OK, so you got out of work at a reasonable hour and if you went straight to the course, you’d have about 20 minutes to practice before you have to be home in time for dinner.
What does your usual 20-minute practice session look like? We’re guessing you buy a small bucket, hit one or two 8-irons to warm up, and then rip driver for the next 17 minutes. Is it fun? Yes, of course. Driver is always fun. But is it helping your game? Not really.
This practice session, on the other hand, will.
Jason Guss, one of our Best Young Teachers out of his golf academy in Bath Township, MI, says to start at the putting green.
“Put four balls on the green about 5 feet away,” says Guss. “When you make three out of four, you’re done. Then, pick two chips just off the green. You have to get them both up and down, in a row before you can move on.”
That completes the short game portion of your abbreviated practice session. If the clock hasn't struck 20 minutes yet, move on to the range.
Guss says to hit the following shots, in this order: driver then pitching wedge, driver then 7 iron, driver then 5 iron, driver then hybrid, driver then 3-wood.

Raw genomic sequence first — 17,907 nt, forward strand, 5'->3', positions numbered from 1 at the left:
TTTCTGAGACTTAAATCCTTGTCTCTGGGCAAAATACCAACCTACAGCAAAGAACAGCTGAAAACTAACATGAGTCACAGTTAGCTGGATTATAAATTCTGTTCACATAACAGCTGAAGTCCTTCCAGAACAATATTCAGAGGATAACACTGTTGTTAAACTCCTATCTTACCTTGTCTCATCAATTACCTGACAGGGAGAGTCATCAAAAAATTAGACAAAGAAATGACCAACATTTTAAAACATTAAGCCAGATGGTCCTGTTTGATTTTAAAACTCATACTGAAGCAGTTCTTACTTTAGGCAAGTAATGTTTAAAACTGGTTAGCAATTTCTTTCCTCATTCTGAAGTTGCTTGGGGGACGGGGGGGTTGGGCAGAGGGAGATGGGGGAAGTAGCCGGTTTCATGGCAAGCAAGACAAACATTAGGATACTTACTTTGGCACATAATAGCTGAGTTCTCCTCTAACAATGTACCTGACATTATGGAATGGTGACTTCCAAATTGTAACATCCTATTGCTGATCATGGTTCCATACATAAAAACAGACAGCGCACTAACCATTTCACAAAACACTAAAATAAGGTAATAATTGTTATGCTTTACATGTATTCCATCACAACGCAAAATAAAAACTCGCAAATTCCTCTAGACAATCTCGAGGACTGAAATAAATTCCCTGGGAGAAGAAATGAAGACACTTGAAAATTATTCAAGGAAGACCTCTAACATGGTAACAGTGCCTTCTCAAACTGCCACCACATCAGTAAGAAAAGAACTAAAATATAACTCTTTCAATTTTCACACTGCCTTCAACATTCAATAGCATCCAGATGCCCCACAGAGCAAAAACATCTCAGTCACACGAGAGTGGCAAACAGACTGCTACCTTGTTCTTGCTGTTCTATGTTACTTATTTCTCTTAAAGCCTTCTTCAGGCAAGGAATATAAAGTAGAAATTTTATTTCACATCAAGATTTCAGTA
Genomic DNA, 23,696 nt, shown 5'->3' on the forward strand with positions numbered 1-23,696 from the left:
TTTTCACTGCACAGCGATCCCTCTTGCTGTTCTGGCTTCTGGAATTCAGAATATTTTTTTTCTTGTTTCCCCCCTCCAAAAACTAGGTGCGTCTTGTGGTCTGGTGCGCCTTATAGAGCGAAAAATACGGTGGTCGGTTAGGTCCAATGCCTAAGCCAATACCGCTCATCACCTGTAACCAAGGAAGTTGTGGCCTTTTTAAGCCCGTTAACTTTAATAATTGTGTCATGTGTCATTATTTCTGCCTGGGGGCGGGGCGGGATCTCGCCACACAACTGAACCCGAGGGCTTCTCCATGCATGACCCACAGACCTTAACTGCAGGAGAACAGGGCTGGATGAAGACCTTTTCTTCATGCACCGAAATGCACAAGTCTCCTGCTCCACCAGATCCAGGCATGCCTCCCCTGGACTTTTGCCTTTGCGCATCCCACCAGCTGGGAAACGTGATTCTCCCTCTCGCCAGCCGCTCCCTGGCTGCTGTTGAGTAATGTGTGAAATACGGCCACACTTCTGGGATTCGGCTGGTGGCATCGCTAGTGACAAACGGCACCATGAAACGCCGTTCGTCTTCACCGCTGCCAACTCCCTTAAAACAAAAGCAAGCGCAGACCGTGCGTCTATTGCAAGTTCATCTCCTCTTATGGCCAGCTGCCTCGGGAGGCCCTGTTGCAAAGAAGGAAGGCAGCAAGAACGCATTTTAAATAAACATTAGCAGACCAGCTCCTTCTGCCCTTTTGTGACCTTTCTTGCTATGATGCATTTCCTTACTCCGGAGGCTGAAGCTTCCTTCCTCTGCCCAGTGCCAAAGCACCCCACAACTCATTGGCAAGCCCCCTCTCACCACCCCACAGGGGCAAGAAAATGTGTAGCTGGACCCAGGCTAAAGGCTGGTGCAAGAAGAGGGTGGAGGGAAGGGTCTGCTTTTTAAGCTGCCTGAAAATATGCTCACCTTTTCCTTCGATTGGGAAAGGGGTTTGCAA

You can only move on to the next shot if you’ve hit your shot solidly. If you don’t hit it solid, you have to start the whole sequence over. Also, make sure you’re doing your full routine with each shot.
So, what do you gain by doing this besides getting in some focused practice?
“By varying the club every time you hit, you’re simulating a round of golf,” says Guss. “By having to start over after making a mistake, you’re adding pressure. The short game piece has the same added effect of pressure, which most people don't include in their practice.”
The more you practice with added pressure, the less daunting it’s going to be when you have to get up and down to win a match against your buddies.